Before my first child was even born, my wife and I visited nearly every childcare center within a five-mile radius. The choices were overwhelming. Centers had different philosophies, schedules, and spaces—and we didn’t have the first idea how to choose between them, or even what to ask of the directors who showed us around during our visits.
“Ask about staff retention,” one friend offered. “Find out how long their teachers have been there.” It seems obvious now, but at the time it had never occurred to me to consider teacher retention as a sign of center quality. It turns out my friend was right. Because stronger relationships and higher quality interactions with caregivers influence early childhood development, teacher retention is linked to better outcomes for children.
REL Northeast & Islands recently published a study designed to better understand factors associated with turnover in the early childhood educator workforce. The study was initiated by our Early Childhood Workforce Development Research Alliance—a group of state leaders who oversee early childhood workforce initiatives such as certification, training, and ongoing professional development. Long before the COVID-19 pandemic, states faced major challenges in retaining a qualified and high-quality early childhood workforce, and these alliance members needed to know how educator turnover rates might vary across center and program types. With the results of the study in hand, they hope to inform their agencies’ policies to improve educator retention and guide the allocation of resources to support the educator workforce.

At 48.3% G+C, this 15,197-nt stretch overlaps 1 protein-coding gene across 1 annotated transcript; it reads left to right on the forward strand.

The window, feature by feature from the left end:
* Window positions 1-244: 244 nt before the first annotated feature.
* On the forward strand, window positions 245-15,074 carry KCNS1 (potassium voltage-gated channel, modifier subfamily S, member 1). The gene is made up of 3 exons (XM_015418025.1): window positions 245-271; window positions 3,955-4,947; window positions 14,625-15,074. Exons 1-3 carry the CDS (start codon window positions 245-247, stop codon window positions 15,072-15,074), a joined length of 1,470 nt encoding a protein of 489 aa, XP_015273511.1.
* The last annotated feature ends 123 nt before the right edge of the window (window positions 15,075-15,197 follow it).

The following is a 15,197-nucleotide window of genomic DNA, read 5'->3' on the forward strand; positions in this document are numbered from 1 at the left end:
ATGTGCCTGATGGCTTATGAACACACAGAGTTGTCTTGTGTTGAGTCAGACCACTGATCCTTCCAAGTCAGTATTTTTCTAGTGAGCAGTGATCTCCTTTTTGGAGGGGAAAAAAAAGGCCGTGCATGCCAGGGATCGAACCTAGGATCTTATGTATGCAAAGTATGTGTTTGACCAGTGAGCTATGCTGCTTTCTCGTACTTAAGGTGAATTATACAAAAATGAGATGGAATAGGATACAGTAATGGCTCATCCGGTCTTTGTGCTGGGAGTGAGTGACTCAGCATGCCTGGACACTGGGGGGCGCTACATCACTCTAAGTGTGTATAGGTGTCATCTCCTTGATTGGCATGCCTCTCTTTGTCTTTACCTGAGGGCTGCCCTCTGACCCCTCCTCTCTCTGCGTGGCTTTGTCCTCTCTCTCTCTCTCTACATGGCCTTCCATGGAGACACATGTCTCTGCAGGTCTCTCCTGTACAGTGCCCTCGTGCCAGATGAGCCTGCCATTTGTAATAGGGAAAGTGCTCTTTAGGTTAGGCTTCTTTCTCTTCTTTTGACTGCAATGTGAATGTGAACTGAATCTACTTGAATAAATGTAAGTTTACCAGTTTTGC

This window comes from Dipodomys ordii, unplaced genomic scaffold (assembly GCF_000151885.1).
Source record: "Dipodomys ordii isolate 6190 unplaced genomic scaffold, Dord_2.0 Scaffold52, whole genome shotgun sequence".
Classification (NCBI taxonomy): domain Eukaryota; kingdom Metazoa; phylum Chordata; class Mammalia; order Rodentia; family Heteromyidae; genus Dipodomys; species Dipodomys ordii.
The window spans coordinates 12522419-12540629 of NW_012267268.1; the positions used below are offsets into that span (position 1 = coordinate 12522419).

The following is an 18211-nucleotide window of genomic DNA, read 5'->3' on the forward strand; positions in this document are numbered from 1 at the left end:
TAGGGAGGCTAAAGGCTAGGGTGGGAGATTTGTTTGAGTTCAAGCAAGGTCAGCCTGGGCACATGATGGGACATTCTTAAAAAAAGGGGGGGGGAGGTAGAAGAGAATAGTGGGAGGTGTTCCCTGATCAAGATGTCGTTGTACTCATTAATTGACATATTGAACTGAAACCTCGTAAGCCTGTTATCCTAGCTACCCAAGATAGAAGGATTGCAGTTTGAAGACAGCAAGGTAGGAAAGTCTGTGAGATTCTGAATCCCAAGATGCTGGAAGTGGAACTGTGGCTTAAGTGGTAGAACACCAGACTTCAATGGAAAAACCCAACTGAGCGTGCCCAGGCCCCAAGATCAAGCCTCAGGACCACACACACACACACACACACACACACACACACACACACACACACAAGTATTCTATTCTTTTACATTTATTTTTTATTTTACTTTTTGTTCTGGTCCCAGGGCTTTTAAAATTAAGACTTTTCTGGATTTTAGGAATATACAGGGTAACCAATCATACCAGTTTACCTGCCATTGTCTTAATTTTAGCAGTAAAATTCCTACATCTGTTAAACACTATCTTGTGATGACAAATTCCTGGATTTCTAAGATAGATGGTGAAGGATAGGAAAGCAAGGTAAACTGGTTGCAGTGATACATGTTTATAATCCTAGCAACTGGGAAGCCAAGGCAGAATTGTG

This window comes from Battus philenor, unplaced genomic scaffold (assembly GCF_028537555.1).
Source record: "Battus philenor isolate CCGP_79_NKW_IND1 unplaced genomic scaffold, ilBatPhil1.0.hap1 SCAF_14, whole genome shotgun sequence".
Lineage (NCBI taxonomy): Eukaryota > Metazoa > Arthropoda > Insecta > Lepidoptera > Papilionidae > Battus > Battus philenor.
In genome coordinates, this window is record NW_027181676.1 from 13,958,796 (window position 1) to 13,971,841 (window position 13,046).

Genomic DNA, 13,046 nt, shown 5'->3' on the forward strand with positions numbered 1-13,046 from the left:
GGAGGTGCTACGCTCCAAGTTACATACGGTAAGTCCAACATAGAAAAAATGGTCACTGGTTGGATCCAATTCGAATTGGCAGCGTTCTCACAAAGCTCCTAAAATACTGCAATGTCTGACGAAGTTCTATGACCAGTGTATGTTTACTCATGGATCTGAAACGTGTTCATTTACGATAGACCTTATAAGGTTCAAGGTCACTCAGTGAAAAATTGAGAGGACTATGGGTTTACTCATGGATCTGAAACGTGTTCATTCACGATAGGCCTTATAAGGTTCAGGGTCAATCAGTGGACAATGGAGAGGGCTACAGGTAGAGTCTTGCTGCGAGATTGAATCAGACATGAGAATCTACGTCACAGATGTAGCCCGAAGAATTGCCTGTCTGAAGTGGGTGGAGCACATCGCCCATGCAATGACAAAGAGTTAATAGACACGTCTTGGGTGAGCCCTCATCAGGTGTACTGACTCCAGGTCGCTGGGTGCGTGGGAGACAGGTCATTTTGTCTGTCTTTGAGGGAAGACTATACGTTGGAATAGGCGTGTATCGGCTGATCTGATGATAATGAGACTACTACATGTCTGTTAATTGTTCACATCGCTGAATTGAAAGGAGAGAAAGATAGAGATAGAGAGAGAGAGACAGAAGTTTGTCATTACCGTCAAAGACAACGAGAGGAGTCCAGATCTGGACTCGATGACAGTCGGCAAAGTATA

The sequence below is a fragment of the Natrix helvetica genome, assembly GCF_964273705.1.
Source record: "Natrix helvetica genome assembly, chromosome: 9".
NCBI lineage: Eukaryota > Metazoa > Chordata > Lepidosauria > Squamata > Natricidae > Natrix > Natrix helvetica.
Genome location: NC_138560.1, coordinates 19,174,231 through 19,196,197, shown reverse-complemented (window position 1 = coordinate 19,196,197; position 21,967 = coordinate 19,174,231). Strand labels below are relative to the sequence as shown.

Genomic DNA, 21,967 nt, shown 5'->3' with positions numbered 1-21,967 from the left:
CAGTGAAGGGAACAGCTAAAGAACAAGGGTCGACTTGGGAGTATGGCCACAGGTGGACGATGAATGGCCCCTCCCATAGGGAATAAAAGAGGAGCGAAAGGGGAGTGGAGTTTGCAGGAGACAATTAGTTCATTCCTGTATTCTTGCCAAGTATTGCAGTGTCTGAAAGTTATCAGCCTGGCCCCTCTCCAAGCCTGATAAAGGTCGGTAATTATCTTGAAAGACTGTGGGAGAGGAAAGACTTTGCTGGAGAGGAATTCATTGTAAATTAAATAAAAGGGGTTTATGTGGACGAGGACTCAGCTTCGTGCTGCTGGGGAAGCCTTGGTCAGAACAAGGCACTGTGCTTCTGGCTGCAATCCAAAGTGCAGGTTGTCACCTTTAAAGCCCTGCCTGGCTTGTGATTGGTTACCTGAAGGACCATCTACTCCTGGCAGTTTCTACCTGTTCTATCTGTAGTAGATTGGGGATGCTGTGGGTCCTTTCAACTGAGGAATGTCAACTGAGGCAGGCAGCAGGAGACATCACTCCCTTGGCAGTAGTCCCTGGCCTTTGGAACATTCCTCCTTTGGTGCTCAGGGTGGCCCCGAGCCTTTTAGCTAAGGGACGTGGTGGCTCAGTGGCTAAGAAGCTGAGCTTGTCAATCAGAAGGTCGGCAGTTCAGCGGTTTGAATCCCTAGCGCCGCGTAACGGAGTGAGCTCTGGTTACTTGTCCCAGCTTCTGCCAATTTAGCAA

Turnover rates vary significantly by center—but why?
Using data from the 2012 National Survey of Early Care and Education, the study found turnover rates vary considerably depending on the early childhood setting. While nearly half of the early childhood centers had turnover rates below 5 percent, others had rates as high as 25–30 percent.
Why is turnover so high in some centers and so low in others? And what center characteristics (such as nonwage benefits, age group served, funding structure, and staff composition) are associated with center turnover rates? The study examined these questions; here is what we learned.
Wages are the strongest predictor of staff turnover in early childhood education centers.
Early childhood education centers that paid higher wages to their educators had lower turnover rates than centers that paid lower wages. The lowest-paying 25 percent of centers paid an average hourly wage of $8.17 and had an average turnover rate of 19 percent in 2012. The remaining 75 percent of centers paid an average of $16.73 per hour and had an average turnover rate of 12 percent. Surprisingly, nonwage benefits like health, retirement, and paid time off for professional development were unrelated to turnover in most centers.
Turnover rates were highest in private-pay centers serving children birth through age 5.